13 The meadows were lammas fields – either rent was due on Lammas Day, some time in August, or this was the day that livestock were allowed to graze the meadows after the hay harvest  The field by Longstaff Road was used for prefabs  An underground bomb shelter was dug here in WW2  From 1939 the Metropolitan Parks and Gardens Trust ran allotments in the field south of Kimber Road during WW2  A donkey pasture  A coal depot for Wangas
 Wangas sports ground

14 The block used to be a water drinking fountain with cast metal art deco style fittings. It was donated by the sisters of Sir William Lancaster, former Mayor of Wandsworth, who gave the land to the people of Wandsworth for a public park.

15 Garratt Park off Siward Road near the junction of Burntwood Lane and Garratt Lane.

The cycle track remains as a dust circuit and is still used by many children to learn and practice cycling. The railings, shelter and starting gate have been removed and it is no longer used for racing. The nearest active speedway cycle track is in Newham in east London.

16 The Huguenot Cemetery at the top of East Hill.

This graveyard was opened around 1687 as a burial ground for the French Church, located opposite the parish church in Wandsworth High Street. Huguenot refugees from France had settled in Wandsworth in considerable numbers after the Revocation of the Edict of Nantes, begun in 1685 and continued until 1787. The burial ground later became known as Mount Nod. It was enlarged in 1700 and again in 1735, closed for burials in 1854, and later reopened as a public garden. It is currently open by request due to the state of some of the tombs there.

17 The Archbishop of York had a London palace in Battersea before the time of Henry VIII.

The palace stood close to York Gardens, near where the Falcon Brook enters the River Thames. Lawrence Booth, Bishop of Durham, built it as a fortified manor house in 1474 in the Manor of Bridgecourt between Battersea and Wandsworth. He later became Archbishop of York and bequeathed the palace and manor to the See of York. The building was demolished some time in the 18th century and nothing now remains of it above ground.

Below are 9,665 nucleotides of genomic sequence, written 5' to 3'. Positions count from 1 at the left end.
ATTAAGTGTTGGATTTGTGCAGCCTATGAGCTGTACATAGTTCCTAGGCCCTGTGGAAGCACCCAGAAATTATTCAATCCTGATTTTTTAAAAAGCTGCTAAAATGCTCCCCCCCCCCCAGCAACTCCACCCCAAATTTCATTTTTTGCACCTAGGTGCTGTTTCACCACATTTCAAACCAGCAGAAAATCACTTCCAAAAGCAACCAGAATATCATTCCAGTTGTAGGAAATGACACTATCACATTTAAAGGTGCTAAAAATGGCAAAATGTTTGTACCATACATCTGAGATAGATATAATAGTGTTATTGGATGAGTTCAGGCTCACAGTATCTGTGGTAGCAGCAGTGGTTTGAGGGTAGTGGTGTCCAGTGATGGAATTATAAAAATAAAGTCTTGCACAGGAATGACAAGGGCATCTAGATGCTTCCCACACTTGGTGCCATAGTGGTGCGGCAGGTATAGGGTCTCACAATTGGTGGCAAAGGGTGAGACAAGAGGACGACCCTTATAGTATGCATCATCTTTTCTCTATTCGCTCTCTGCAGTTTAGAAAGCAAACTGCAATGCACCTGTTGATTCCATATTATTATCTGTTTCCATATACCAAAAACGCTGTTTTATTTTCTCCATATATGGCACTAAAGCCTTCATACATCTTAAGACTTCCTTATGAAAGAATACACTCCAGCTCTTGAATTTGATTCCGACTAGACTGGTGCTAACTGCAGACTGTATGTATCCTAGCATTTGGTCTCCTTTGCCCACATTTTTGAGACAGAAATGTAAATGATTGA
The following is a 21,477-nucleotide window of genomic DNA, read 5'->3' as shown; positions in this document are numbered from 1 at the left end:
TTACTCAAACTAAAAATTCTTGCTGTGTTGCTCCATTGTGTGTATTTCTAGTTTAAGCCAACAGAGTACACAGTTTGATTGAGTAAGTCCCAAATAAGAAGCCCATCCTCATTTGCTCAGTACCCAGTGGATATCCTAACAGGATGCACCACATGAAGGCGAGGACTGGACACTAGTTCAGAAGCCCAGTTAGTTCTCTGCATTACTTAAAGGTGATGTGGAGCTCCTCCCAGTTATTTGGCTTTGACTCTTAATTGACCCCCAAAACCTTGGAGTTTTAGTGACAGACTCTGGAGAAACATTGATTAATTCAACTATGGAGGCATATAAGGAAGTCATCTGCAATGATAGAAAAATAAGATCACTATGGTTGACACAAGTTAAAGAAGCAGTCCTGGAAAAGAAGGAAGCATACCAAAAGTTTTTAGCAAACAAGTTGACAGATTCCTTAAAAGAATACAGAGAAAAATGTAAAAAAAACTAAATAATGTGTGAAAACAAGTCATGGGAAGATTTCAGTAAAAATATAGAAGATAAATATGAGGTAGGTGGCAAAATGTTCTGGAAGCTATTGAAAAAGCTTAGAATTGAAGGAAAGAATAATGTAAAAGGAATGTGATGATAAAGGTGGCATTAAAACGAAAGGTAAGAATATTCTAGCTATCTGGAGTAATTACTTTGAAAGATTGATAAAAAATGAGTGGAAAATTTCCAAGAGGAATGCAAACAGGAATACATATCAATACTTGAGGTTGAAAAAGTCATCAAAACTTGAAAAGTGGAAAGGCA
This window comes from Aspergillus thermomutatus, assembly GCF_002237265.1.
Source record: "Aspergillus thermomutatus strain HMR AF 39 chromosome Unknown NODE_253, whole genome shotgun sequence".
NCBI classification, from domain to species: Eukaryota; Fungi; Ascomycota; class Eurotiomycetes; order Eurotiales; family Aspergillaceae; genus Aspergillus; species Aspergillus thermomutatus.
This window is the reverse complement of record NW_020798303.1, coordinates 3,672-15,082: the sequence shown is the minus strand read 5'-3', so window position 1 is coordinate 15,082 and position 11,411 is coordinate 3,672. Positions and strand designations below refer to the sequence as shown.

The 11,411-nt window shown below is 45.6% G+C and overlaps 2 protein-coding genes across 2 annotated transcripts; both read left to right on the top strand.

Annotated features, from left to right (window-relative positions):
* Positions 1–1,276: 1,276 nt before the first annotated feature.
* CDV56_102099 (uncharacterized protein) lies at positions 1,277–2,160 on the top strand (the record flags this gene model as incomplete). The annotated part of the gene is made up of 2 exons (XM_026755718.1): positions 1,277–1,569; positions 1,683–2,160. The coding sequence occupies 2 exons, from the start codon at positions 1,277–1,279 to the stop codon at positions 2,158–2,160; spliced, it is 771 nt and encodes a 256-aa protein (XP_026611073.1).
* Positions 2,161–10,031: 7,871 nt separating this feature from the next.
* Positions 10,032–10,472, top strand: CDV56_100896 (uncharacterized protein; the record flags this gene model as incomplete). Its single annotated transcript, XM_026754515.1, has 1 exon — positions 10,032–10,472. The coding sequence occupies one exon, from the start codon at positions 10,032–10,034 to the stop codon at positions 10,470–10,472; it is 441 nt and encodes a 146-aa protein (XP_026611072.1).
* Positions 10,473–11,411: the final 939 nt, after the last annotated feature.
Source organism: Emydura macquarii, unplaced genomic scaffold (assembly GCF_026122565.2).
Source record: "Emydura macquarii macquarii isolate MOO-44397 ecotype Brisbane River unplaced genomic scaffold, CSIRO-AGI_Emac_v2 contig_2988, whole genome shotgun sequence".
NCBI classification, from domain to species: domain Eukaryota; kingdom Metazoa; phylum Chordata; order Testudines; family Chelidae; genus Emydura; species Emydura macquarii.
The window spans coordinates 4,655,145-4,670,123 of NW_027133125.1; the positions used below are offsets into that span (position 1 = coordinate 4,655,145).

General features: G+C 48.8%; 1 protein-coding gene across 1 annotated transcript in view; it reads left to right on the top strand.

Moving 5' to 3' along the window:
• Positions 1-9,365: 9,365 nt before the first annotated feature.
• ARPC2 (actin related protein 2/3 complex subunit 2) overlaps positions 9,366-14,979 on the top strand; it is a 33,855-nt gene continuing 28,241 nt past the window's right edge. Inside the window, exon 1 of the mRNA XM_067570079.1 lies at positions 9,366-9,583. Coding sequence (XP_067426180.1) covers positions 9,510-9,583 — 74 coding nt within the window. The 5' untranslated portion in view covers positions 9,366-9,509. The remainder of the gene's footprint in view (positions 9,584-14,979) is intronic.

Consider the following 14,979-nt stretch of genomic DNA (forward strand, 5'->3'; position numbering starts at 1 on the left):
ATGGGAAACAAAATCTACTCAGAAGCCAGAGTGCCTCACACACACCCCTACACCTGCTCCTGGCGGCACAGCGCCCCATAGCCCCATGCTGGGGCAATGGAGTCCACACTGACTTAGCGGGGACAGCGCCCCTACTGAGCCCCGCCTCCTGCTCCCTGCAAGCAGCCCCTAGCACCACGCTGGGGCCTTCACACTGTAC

18 Putney Park Lane runs from Putney Heath down to the Upper Richmond Road. This Lane is almost entirely a non-made-up road with a loose gravel surface and is intended for pedestrians, horses and cyclists. It maintains a rural character, a far cry from its west London setting. The Lane may be a remnant of a medieval lane which once provided access to The Pleasance, the site of the Archbishop of Canterbury’s hunting lodge. By the early C18th it was a formal tree-lined drive for a house built on the site of the former hunting lodge and later became the access to several grand houses including Granard House, Putney Park House and Dover House.

19 ‘Falcon’ is a common name in the area, used for Falcon Lane, Falcon Terrace, and Falcon Grove, Falcon Road, and the Falcon pub.

The Falcon Pub is located near the point where the main road from London to Wandsworth, Putney and beyond, crosses the Falcon Brook on its way from Streatham to the Thames. It is possible that the brook took its name from the famous pub, as in earlier
records refer to it as the Hideburn or Hydaburn. Or maybe it was the other way round, and the pub was named for the nearby stream.

Another commonly given answer is that the falcon featured on the St John family coat of arms. The St Johns were Lords of the Manor of Battersea from 1644 to 1763. St John’s Hill, St John’s Road, the former Sir Walter St John grammar school and playing fields, Grandison Road and Bolingbroke Grove, all take their names from this family.

The modern park is situated between the curves of two railway lines which give it a ‘banana’ shape.

20 Wandsworth Park, Putney Bridge Road, description in the Historic England listing.

Opened in 1903 by LCC to the design of Lt Col JJ Sexby. As Parks Superintendent of the Metropolitan Board of Works and then of the London County Council, Sexby was involved in the design of many of London’s finest Victorian and Edwardian parks. The meandering circulation path was another of his key features. Wandsworth Park retains much of its original lay-out and as a result it is Grade II listed.

The information given above was collected from the park management plans drawn up by Wandsworth Council Parks Service, the London Parks and Gardens Trust website on park histories, and Historic England listings.

If you have enjoyed the ‘quiz’, have a query or comment, or would like to suggest an amendment or addition to any of the answers, please contact Geraldine Kelly at parkstories2018@gmail.com. I hope you have enjoyed this ‘quiz’.